In a discussion during the “Women in Comics” panel, held at the Los Angeles Public Library’s Vernon Branch last weekend, five female comics creators examined the current state of gender equality and overall diversity in the comics industry.
Diversity has been an important theme for the publishing and pop culture industries in recent years, from numerous conversations at the annual Association of Writers and Writing Programs conference to the ongoing advocacy of We Need Diverse Books.
Indeed, the demand for diversity and the changing demographics of the comics industry and fan culture in general—particularly the increase in female fans and professionals—is driving the programming and booming attendance at comics festivals and pop culture conventions around the country.
This LAPL-hosted panel expanded on that discussion, turning a critical eye toward diversity in comics material and comic book publishing.
Panel organizer and young adult librarian Corinda Humphrey recalled how her grandmother worked in Disney animation in the 1930s—a time when male and female creators were literally kept separate. “They were not to be fraternizing with the men,” Humphrey explained. “And they didn’t let women [write] story.”
While many of these institutional boundaries have since been lifted, the panel examined the ways that other subtle discriminatory measures have left a lasting mark on future generations of women. Panelist Sarah Kuhn, the creator of Heroine Complex, a DAW Books series about Asian American superheroines, recalled how gender and ethnic boundaries restricted her imagination.
“I didn’t see a lot of Asian American women, especially mixed Asian American women, ever being main characters, if they were even there at all,” she explained. “Growing up, I didn’t know I could be a main character, because I never saw it. Subconsciously, I made myself a sidekick in my own life.”
Christina Strain, a Korean-American colorist and writer that works on the Marvel series Runaways and Spider-Man Loves Mary Jane, said that growth of diversity in the industry helped pave the way for her to work on the award-winning projects: “All these things I’ve been able to do came from the fact I’ve worked with diverse teams. We all wanted to see a little bit of ourselves in it. That makes a huge difference.”
While working as a writer on the Syfy Network’s adaptation of Lev Grossman's novel The Magicians, Strain pitched three Korean characters for the first episode. Without her presence on the writing team, she said, the show’s producers would never have considered creating those characters.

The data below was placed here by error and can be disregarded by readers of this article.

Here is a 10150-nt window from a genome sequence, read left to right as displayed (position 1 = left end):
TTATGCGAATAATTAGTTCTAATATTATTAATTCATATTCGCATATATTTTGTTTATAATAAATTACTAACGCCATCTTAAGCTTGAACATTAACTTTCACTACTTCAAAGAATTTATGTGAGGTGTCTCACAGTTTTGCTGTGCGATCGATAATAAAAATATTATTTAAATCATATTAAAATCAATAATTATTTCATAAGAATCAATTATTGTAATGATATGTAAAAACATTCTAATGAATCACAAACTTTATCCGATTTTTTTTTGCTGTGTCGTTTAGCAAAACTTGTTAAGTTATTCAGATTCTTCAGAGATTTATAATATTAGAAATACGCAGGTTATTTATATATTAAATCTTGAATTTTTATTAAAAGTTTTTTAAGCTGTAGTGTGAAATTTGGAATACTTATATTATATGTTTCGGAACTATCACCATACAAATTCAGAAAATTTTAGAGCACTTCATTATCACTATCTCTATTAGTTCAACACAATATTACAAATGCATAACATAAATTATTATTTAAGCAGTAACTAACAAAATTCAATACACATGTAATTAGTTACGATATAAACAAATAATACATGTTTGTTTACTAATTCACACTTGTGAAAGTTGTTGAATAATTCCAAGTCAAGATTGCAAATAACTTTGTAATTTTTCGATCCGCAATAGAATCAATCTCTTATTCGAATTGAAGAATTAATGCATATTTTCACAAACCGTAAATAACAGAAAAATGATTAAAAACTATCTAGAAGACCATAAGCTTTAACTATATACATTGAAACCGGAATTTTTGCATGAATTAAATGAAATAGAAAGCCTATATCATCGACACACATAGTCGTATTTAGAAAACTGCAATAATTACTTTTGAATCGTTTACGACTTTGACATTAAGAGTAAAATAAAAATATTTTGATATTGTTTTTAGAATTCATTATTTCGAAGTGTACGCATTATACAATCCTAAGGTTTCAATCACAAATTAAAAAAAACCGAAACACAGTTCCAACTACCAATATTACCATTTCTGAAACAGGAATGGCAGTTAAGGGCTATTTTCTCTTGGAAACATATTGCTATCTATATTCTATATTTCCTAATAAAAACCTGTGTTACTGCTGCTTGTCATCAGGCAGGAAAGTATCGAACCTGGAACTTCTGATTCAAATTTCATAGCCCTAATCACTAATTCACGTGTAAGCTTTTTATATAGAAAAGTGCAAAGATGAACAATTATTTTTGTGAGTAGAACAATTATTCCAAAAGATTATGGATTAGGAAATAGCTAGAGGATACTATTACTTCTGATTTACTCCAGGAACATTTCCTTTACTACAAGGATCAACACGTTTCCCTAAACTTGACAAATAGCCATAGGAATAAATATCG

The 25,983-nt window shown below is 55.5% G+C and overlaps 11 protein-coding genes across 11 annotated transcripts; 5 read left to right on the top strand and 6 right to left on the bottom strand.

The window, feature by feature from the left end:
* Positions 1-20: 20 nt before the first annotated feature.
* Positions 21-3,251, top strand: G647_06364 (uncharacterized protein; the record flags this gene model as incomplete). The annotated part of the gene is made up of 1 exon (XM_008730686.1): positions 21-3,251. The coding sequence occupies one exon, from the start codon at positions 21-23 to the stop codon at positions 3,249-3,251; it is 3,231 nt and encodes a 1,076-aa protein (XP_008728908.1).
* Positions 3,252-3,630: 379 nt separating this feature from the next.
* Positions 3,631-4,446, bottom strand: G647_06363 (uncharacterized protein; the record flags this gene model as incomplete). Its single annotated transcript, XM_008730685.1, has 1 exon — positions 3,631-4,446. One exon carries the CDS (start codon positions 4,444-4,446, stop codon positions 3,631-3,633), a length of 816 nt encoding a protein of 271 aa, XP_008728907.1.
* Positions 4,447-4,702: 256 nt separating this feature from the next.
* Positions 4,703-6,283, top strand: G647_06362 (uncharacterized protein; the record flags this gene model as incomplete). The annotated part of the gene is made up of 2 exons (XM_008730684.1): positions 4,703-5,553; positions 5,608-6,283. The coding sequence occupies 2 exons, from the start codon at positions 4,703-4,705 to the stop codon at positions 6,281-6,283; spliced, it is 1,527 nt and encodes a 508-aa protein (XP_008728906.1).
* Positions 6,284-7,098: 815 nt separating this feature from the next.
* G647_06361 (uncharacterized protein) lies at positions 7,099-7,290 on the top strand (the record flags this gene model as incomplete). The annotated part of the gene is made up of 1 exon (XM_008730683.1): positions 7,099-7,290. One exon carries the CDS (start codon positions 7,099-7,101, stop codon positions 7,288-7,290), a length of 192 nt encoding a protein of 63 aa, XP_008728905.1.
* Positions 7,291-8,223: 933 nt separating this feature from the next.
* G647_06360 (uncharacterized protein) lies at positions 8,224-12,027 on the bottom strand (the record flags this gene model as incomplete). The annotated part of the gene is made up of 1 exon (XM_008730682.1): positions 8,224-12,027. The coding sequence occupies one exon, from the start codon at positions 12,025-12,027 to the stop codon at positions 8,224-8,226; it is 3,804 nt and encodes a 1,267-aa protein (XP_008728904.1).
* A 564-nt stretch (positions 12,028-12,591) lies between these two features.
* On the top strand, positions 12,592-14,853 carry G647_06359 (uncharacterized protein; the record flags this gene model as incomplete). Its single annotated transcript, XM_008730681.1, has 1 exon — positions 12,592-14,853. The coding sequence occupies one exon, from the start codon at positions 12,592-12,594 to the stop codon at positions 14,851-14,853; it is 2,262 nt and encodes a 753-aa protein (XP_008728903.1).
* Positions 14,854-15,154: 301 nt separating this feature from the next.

Cecil Castelluci, writer on DC Entertainment’s relaunch of the comics series Shade, the Changing Girl, reminded the panel’s attendees that fans can ensure that comic book publishers include diverse characters in their products. When readers love a character or series, they need to “support it, support it, support it!” she explained.
The increasing popularity of book format comics—graphic novels—is also helping to support diversity, Castellucci said. She outlined how fan input at a crucial stage in the monthly periodical comics publishing cycle can help save a series.
“Monthly comic book sales [tend to] dwindle after the first issue sales. But they get a boost when collected into a graphic novel,” she explained, highlighting the importance of trade paperback sales for up-and-coming voices and new series.
“A comics series can be tanking after the first few issues in a monthly comic book, but [the publisher] will wait to see before they cancel it,” Castellucci explained, in order to see how the monthly series will do once collected in trade paperback.
Comic book veteran Strain agreed, sharing a story from her own career about the growing importance of book format comics: “Spider-Man Loves Mary Jane survived for the many years it did purely because people bought trade [book collections].”
Despite the industry’s long history of excluding minorities and women, Kuhn also acknowledged that great strides had been made toward more diversity in comics. But she cautioned that it’s not enough to simply have diverse characters. “We also need to look at the other side, so we can see diverse creators who are writing their own stories,” Kuhn said.
Panelist Talya Perper, the writer behind the Steven Universe: Anti-Gravity graphic novel from Boom! Studios, encouraged young creators to take the diversity problem into their own hands.
“If you notice there’s no character representing what you represent, you have to make it. You just have to do it,” she concluded.